What You are Missing

Bright eyed and happy in my caregiving studio.

I’ve been thinking a lot these past few months about how I work as a spiritual director, coach, and caregiver. After struggling for years to find my rhythm in this new world of soulcare, I finally started to find my stride last year. 

I found ways to price and partner that allow my work to be sustainable – both in regards to effort and costs.

I started coaching via email — which is right-fit for me because it gives me time to sit with your stories before I respond. (Listening takes time. I don’t like the tick tock of the clock on 50 minute calls.)

I began gathering people together in real life — first with the big Soul Sisters retreat, and now in 2014 with groups of 12-20 at The Giving Table (a fundraiser), at a party in February (in the works), and at Gather in May. (If you are reading this on the blog and not in your inbox…hop on over to the mailing list so I can send you invitations!)

But the main thing I’m sinking into these days when it comes to taking care of your creative soul is noticing the blank spots.

I  watch how you all move as a community — online and in real life — and I pay attention to what is missing.

I listen for it in your conversations.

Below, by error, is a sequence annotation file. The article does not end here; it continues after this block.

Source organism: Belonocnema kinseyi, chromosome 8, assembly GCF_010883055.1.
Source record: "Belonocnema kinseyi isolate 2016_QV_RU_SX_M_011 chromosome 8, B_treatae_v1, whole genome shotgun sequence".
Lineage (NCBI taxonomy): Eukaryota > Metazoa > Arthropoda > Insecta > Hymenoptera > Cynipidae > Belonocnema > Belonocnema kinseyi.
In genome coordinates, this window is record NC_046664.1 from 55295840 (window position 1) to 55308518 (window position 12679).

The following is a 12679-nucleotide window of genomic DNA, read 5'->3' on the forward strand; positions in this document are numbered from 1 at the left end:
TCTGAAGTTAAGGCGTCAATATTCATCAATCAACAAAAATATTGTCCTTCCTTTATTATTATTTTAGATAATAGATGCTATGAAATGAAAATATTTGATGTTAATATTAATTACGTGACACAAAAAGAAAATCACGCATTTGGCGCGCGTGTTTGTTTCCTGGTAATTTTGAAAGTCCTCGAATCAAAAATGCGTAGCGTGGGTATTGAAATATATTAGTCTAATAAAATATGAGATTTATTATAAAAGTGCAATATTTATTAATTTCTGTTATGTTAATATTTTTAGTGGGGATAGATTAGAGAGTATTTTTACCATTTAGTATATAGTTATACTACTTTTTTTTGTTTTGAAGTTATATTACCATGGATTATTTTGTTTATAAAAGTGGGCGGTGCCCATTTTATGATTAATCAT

I see it reflected in your tears.
I discover it in the way you move your bodies.
I ask, and you tell me.

(But sometimes you don’t even know what you know, so mostly I have to watch.)

In the parlance of my people this is called exegesis. When you exegete as story you extract meaning. Exegetes look at the themes in the narrative, observe symbols, take note of recurring situations, and pay attention when one sentence seems more weighty than the other. 

And then, because this exegete also happen to be a caregiver…

I diagnose.
I prescribe.
I set healing in motion.
I see what’s missing and we bring it to the table.

Over the next few days I’d like to share a few things that I’ve noticed about my magpie’s lately. Things you may be missing. Things you probably need- – even if you haven’t quite named that need yet. (I’ll give you a tip. The missing bit feels like a vague hunger right now. But when you hear me talk about it, you’ll say, “Yes! That!” And then you will know what to do.)


I’ll be back with more tomorrow. (Because I like you, and want to give you all things good and needful.)

Much Warmth,
Rachelle Mee-Chapman
*your magpie girl


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